A somewhat belated check in for April. Below is a list of the books I read in April, including the books I read during the readathon:
The Luminous Life of Lily Aphrodite – Beatrice Colin
Tamburlaine Must Die – Louise Welsh
Woman on the Edge of Time – Marge Piercy
Red Dust Road – Jackie Kay
The Tenderness of Wolves – Stef Penny
The Equality Illusion - Kat Bynard
The Second Coming – John Niven (library read)
which comes to a grand total of nineteen books read in 2012 – so far. I've found that the readathon has re-ignited my passion for reading which has been sadly lacking this year. In unrelated news, Him Indoors and I are flat hunting which has become an incentive to read as much of Mount TBR before we move. The last time we moved, almost two years, we had eight boxes – sixty of those boxes contained my books. Oh and I forgot to mention we were moving from a second floor flat to a top floor one. I really don't want to have to go through that again.
One of my recent reads have been borrowed from my local library. For all Glasgow's faults, the library system really is fantastic. It is free to request any books from the circulation stock and you can have as many active requests as you like. There is a cap of nine requests if you're using the online catalogue but I can live with that. The acquisition librarians seem to be good at ordering multiple copies of books and maintaing the stock at realistic levels. As a result I never usually have to wait more than a month for a book.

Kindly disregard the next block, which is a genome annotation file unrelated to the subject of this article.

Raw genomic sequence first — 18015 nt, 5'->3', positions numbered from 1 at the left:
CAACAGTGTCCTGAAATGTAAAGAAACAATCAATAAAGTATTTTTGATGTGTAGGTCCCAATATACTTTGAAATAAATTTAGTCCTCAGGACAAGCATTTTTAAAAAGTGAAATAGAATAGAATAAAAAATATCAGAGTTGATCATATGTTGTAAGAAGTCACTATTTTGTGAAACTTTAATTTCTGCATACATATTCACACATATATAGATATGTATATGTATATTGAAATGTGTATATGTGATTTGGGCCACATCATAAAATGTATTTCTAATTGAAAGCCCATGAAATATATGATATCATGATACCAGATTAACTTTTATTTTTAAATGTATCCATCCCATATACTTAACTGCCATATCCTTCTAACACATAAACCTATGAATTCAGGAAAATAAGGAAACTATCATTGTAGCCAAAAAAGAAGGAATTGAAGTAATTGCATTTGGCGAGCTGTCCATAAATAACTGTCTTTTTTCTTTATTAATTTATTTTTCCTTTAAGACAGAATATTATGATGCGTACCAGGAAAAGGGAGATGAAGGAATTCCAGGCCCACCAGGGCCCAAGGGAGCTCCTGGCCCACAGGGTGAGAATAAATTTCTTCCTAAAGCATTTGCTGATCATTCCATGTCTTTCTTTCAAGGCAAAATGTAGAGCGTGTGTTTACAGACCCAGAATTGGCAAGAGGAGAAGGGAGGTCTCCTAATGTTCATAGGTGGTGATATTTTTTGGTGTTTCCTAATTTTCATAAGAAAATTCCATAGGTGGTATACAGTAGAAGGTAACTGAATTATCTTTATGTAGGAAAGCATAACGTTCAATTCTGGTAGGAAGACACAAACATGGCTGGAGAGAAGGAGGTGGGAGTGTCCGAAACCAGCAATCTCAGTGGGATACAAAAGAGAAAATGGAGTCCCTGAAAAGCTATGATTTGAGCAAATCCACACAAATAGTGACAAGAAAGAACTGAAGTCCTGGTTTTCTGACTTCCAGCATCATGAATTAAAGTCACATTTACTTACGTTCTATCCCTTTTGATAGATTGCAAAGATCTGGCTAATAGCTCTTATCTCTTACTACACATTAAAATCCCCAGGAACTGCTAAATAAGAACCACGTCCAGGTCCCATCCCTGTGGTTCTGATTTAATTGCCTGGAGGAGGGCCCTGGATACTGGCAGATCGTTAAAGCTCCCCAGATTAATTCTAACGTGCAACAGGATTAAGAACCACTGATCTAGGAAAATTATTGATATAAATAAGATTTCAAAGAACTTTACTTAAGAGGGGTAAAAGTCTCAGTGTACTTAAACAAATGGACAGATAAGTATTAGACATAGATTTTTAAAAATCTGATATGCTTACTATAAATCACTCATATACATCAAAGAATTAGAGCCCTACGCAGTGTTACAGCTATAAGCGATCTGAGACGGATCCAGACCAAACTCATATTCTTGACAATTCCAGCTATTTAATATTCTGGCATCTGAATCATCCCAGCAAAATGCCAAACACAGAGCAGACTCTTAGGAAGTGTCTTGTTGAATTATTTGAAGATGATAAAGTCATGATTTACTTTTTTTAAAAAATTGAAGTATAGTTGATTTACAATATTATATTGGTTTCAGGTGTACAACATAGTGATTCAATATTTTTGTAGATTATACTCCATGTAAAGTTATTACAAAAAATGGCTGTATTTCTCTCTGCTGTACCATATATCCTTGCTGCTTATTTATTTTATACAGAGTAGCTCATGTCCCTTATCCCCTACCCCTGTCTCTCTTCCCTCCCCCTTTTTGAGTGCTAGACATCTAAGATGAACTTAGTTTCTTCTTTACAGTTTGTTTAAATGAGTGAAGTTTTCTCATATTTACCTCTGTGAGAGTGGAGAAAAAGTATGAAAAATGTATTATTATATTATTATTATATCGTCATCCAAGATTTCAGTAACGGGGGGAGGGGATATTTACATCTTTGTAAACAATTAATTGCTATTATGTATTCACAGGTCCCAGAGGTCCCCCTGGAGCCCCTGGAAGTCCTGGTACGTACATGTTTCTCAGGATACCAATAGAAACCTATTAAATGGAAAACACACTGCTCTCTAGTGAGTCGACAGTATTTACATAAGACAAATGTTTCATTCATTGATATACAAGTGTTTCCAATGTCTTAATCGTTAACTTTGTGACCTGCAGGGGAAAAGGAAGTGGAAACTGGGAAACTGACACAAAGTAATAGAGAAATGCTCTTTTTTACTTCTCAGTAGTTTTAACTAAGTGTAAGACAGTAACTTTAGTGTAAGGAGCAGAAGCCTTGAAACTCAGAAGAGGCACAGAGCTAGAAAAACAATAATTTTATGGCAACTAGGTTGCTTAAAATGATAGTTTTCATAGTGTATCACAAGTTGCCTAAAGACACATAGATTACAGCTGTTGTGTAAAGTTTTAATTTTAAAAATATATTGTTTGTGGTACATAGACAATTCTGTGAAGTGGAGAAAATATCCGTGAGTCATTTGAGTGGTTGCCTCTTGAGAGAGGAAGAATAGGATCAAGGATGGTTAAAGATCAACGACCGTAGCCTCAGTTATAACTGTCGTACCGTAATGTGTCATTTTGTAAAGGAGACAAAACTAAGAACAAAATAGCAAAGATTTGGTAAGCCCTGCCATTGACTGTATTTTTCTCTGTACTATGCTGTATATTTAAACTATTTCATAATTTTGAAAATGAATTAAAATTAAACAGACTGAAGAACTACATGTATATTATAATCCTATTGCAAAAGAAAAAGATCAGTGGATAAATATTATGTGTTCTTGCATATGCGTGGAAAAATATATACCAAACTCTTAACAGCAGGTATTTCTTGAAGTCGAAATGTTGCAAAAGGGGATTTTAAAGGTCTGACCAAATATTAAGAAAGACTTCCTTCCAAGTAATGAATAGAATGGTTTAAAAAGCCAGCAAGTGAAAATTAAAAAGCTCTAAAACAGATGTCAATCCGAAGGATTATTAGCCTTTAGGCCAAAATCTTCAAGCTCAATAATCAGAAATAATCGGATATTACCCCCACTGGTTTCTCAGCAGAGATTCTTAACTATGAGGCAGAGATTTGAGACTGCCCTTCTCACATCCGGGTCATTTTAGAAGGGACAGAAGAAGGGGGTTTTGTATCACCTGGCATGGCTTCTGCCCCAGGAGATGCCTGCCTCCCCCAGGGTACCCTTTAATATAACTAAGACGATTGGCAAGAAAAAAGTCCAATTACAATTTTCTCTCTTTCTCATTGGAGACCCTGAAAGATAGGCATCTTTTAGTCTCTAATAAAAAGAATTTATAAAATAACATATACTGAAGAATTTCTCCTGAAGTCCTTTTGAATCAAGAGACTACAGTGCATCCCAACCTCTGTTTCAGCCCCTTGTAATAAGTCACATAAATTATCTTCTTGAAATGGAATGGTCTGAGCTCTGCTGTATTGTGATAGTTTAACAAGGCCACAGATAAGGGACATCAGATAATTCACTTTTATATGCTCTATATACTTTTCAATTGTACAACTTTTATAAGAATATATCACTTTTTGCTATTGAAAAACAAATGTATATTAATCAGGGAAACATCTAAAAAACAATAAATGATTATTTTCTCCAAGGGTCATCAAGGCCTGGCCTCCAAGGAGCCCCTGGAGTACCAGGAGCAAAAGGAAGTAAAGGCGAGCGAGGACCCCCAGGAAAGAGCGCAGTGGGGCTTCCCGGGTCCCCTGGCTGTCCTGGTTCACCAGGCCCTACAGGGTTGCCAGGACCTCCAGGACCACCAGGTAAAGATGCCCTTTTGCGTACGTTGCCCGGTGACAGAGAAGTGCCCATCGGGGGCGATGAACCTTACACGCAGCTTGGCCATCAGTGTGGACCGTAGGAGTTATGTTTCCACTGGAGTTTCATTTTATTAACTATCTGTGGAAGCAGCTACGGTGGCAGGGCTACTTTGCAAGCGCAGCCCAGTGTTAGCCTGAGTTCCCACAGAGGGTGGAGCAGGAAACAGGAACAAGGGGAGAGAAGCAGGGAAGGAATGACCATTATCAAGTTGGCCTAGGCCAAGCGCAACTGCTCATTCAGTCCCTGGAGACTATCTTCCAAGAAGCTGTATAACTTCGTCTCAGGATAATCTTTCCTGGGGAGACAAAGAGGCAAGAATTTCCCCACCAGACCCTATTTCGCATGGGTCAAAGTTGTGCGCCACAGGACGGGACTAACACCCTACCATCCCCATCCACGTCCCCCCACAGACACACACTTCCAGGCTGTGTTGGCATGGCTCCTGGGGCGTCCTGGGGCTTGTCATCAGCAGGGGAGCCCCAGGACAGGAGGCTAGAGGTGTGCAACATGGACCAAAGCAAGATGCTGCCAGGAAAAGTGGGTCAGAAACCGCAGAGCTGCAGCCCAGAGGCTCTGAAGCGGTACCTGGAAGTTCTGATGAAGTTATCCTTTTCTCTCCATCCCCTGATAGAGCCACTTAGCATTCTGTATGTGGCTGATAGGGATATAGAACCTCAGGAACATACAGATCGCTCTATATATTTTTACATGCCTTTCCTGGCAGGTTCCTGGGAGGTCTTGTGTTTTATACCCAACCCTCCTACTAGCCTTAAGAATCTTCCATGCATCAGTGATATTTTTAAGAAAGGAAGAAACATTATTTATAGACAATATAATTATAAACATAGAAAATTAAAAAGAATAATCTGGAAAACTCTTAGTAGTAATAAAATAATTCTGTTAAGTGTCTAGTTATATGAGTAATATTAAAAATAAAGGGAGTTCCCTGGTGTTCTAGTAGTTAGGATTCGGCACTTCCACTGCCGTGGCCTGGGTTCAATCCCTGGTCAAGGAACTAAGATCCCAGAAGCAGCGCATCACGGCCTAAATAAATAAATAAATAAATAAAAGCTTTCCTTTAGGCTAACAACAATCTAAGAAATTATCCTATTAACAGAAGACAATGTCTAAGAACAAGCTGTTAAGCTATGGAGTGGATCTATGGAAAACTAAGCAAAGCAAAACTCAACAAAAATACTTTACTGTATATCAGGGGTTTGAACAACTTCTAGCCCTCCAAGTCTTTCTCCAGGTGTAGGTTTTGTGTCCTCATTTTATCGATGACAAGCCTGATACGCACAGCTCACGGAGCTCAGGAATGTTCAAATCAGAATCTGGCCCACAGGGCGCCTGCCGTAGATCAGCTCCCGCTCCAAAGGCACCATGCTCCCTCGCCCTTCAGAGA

I have been keeping an eye on the reads at A Year of Feminist Classics. I'm still ploughing through April's read Whipping Girl which I'm loving and disliking in equal measure. It has been a while since I've read a book classed as 'feminist theory' and it has been tough to wade through some of the academic language. It has also confirmed my suspicions that British and American feminism can be two very different stances. My experiences of British feminism has been very action based, such as the fantastic Fawcett Society, whilst American feminism is very concerned about definitions. Semantics and linguistics are important however actions can engage people more than a debate laden with 'new' words. The two can clash, such as the Slut Walks which took place in Britain and North America last year. Feminism itself is a loaded word for many women I encounter, let alone introducing terms such as cissexist or trans-mysognotis.
Today is a dreich day in Glasgow so I'm going to spend it catching up on some reading. What a surprise.